Born with a natural curiosity, as a little girl she looked, unwittingly, for inspiration everywhere. Poetry, sitar, people – from friends and family to peons and ayas - plays, ‘jatra’ parties – she engaged with each. And as she best puts it, Mira Nair looked for her path without knowing she was looking for it. Her talent supplemented by her natural tendency for empathy have helped her create stories that reach straight for the heart – cutting across race, nationality, language and religion. With three homes across three continents, she confesses that it is only because her ‘roots are strong’, that she can ‘fly’.
GJ: When you’re working on a movie, where do you source your creative inspiration from?
MN: Creative inspiration is a privilege: it is different for each film. For Reluctant Fundamentalist, the inspiration came from being invited to Pakistan (Lahore) for the first time. In the media, Pakistan is always a horrific place. There are terrible misconceptions about Islam. Living in New York, things changed for people like me. The inspiration forMonsoon Wedding came from my own dining table: the beautiful chaos of a family life.While being so close, there is darkness and unspoken secrets in every family, and how do these co-exist.
GJ: It’s interesting that you’ve grown up in a small town and then, established yourself in the global field. How has your childhood helped shape you to be the person you’ve become today?
MN: Growing up in Bhubaneshwar, one had to rely on one’s own imagination. I was a fairly industrious sort and was deeply engaged with people and their lives. My mother has tales of when I was eleven,I would return with the milkman because I was fascinated with his story. Sometimes, I would even visit his family. That was my curiosity and you know how in India, especially in small places, we live cheek by jowl with those who serve us. The ayahs and the peons and their families were as much a part of my life as my own family, and I could see the distinction between the high and the low.That was deeply engaging to me, and that has actually formed what I do in my life.
My preoccupation with poetry was immense. I used to read poets from Keats to P. Lal, an interesting Bengali poet who used to write in English. I even wrote my own;I continued my explorations through many art mediums. I used to learn to play the sitar. I had a Bengali teacher who used to come on his bicycle in a dhoti to our bungalow. I’d go and see classical dancers like Sanjukta Panigrahi, a great Odissi dancer. She would be doing her dance practice in the temple nearby and I would study her and talk to her. I looked for my path without knowing that I was looking for it.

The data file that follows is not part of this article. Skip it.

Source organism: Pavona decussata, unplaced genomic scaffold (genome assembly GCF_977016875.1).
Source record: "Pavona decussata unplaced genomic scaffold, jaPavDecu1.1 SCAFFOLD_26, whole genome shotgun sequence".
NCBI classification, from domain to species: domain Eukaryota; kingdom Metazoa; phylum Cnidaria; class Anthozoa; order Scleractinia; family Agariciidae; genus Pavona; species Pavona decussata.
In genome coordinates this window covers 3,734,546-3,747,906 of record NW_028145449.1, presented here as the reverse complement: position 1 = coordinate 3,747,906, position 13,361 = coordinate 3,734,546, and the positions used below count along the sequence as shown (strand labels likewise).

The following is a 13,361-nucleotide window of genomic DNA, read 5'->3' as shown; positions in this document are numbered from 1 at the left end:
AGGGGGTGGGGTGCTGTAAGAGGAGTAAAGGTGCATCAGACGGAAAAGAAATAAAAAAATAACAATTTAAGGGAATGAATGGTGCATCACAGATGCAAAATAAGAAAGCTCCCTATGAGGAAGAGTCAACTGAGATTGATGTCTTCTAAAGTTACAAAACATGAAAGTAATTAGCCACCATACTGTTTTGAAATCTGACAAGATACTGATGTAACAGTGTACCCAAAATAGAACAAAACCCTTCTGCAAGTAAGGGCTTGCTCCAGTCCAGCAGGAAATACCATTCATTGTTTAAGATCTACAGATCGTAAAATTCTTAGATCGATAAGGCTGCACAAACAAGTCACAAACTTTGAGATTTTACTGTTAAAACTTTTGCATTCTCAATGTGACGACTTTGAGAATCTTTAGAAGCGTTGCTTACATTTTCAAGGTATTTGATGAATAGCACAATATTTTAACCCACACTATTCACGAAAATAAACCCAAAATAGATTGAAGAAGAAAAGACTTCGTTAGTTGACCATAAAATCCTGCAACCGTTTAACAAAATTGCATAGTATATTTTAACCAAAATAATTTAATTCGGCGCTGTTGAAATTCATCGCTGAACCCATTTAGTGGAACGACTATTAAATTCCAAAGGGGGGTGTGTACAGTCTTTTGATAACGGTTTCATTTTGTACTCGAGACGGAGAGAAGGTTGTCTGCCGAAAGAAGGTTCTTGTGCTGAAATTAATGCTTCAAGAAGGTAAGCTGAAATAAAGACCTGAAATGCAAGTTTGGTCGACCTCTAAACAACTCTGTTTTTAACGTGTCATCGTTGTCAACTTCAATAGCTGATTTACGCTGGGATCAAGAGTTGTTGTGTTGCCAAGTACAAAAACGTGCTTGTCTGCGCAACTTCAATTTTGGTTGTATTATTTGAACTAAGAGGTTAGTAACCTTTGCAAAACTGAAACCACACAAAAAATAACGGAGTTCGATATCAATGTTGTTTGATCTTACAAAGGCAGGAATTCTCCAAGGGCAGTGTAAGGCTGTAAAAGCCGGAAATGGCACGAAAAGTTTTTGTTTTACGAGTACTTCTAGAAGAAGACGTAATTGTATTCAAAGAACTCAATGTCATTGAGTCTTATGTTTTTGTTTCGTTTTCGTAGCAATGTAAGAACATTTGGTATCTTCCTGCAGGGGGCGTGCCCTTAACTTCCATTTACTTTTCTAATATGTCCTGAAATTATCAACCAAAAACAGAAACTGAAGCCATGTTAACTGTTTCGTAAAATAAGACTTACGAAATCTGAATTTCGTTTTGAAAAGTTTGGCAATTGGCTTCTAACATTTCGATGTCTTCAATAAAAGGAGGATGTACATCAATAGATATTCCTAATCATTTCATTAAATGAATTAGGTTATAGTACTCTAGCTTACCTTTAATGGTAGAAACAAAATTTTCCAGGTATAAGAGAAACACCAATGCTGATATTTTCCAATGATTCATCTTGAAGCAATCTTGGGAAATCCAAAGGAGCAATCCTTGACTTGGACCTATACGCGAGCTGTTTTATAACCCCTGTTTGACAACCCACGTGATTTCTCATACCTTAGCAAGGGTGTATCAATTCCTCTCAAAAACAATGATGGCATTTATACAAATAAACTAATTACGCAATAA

One day, my sitar teacher told me that I needed to choose one path; that I couldn’t excel at more than one field. It was an ‘Aha!’moment for me. It was very meaningful wisdom that he gave me. It unwittingly gave me focus.
GJ: Why did you choose films and film-making as your creative pursuit?
MN: I started as an actor in the Delhi University. When I came to America on a scholarship, I assumed I would be studying drama. But I couldn’t relate to the drama at the university. So, I started with a still photography course. I learnt how to capture the world within a frame. That course made me want more. I then found a course for cinema. I majored in documentary film-making and it got me hooked. I made my first film on my own in Delhi: Jama Masjid Street Journal. I then moved to New York and struggled for seven years.
GJ: How much has the Indian culture influenced you in your creative pursuits and in the person you’ve become today?
MN: I like to say that it’s because my roots are strong that I can fly. I’m relieved to be a woman. For me, the foundation of my culture is my family and where I come from. This is true of my husband’s family as well. He’s African-Asian, but our culture is common. Even though as a younger film-maker, I used to say that I refuse to be considered an ambassador for Indian culture, but over time, that is what I am regarded as. I’m happy about it. It seems that I have been the bridge between the subcontinent and the worldin the last twenty-thirty years. I have been deeply immersed with Monsoon Wedding taking off as a Broadway musical. Everything I am doing now is about retaining the authenticity of where we come from and making it something that becomes universal in its specificity.
GJ: Which movie has been the most enjoyable for you to work on?
MN: The films that I love most are the ones that no one tampered with:Salaam Bombay, Mississippi Masala, The Namesake, Monsoon Wedding and Reluctant Fundamentalist.
GJ: Please tell us about the Salaam Balak Trust and what inspired you?
MN: My mother has been a huge influence on me while I was growing up. She was a social worker; she set up the first health homewhen I was eight. She would help the children of lepers. Leprosy was a big problem. I would come home and see all these ladies making eatables and little knick-knacks for the jawans of the 1955 war. There was always action around me, action that went beyond our manicured walls. I was very inspired by that. I also didn’t feel comfortable with the quality of art around me. In my way of thinking, people had to look beyond their cocoons. I entered the arts to see if it was possible to change the world. When we started the movie Salaam Bombay,it was very clear that we were working with street children. It had to amount to more than a film; it was using real stories, real lives, real children. From the very beginning, it was conceived as a plan to create the kind of workshop we were having for these kids.If something permanent like that could be set up, it would honour them as street children, it would give them a childhood.